i actually didnt know you can live without a stomach! i hope that in japan they do this surgery too, since stomach cancer is common there.
    so if they remove the stomach why couldnt they do this before? so what if the tumor was large? oh well, what does it matter. what counts now is that stella fly through the surgery with ease and she recovers completely and the cancer leaves her body totally, and forever! dear g-d, please please, hear my prayer and please grant stella a life to 120. ok, g-d, 110 is enough too. i will compromise on that. ok g-d?

  5. Paul Goldstein says:

    As my beloved Grandmother used to say, “Es, kinder, es!” Looking forward to having this all behind us with smiles, G-d willing.

  6. Tammy Berman says:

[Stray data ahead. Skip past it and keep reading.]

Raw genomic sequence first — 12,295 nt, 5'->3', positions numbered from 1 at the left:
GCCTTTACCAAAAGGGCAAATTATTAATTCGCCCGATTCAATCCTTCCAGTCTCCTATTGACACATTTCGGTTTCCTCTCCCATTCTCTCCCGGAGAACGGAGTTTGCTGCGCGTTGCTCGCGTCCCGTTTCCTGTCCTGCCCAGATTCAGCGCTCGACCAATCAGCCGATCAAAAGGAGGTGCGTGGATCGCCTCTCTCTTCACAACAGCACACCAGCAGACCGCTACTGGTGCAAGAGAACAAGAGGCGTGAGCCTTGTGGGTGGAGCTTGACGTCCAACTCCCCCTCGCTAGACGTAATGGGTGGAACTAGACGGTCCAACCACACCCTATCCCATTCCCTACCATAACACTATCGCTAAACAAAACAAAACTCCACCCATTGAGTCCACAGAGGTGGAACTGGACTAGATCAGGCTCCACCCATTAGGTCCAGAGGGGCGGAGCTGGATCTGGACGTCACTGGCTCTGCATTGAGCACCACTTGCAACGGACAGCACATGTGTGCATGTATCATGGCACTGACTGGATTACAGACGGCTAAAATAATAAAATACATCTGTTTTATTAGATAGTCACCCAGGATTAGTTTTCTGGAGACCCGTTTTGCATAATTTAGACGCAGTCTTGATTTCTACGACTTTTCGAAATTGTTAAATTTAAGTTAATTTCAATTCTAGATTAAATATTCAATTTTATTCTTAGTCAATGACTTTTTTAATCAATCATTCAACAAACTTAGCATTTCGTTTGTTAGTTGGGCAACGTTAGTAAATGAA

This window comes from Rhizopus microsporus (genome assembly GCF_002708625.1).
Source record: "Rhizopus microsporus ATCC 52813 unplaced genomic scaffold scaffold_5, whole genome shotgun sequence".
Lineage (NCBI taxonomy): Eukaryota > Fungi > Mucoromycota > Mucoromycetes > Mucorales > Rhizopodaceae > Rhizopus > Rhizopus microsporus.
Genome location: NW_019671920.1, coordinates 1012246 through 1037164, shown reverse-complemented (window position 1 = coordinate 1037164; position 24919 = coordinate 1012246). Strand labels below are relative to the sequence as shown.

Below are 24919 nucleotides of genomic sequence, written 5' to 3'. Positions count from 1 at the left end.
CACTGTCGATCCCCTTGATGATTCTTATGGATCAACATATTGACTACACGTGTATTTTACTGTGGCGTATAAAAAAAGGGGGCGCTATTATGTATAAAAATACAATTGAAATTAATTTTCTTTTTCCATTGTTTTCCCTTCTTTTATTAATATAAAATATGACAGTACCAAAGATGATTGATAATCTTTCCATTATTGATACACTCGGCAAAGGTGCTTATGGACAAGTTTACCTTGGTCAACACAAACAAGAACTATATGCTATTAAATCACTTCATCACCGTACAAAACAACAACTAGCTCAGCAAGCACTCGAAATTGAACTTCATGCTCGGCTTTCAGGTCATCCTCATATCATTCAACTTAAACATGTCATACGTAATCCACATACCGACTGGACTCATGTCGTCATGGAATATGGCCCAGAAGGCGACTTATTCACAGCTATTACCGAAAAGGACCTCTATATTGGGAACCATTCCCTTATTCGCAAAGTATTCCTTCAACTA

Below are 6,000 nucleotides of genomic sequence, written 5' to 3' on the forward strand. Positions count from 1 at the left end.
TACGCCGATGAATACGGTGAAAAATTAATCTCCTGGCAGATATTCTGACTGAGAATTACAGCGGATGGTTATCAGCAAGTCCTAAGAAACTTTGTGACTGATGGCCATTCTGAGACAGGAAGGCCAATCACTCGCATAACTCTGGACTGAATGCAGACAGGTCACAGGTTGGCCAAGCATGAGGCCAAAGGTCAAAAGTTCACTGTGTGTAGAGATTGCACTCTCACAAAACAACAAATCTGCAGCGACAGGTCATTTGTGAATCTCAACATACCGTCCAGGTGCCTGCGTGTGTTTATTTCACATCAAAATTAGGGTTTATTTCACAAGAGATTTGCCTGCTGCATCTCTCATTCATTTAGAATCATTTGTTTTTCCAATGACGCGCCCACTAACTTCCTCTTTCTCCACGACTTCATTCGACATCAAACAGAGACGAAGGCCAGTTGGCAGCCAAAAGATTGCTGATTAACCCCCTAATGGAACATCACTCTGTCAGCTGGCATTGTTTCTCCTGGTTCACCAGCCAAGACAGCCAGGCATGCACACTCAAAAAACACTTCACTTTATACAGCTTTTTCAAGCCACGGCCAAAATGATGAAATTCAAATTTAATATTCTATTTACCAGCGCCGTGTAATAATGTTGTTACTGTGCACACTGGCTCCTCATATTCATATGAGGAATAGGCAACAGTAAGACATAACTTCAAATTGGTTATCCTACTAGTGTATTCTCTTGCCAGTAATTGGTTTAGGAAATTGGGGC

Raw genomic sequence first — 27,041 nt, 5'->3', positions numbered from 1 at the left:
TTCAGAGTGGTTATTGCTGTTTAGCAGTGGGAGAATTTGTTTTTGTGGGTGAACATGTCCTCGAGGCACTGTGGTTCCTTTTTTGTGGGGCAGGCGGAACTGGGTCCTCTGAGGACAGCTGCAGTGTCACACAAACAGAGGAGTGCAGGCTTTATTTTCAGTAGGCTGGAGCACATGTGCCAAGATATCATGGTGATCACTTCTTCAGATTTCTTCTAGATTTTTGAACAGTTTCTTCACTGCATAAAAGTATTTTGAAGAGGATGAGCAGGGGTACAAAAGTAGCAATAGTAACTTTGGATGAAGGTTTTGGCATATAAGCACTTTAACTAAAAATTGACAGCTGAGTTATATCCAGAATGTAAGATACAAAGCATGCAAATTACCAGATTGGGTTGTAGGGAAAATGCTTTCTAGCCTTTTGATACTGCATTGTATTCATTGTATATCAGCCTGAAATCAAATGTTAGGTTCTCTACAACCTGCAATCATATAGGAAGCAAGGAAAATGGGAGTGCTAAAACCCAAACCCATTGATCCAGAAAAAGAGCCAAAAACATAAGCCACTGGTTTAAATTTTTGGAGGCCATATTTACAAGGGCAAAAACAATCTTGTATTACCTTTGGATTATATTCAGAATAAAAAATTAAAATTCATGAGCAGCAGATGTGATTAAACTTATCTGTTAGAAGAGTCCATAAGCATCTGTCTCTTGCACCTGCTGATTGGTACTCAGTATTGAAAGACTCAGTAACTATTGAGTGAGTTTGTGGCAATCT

What a blessing. Enjoy your eating days only to be combined and continued with your living days. I don’t remember ever being so happy to hear that someone will have an operation! Betaiavone.

  7. Sarah says:

    Your family’s joie de vivre is an inspiration. Make mine Edy’s French Silk – it’s divine! (To clarify, it’s ICE CREAM.)

    Have a good Shabbos and eat hearty!

  8. Tova Rubenstein says:

    Hey what’s wrong with two spoons of B&J (- melted of course – liquid-) every couple of hours?? May we all be well enough to keep sipping ice cream together for many years to come!!

    What a way to celebrate chanuka -by spreading light – joy and miracles!!

    Shavvat Shlom
    Tova & Yitzchak

  9. aviva rosen says:

    I hope I can help with the eating craze when I see you/1

  10. Greg Neilsen says: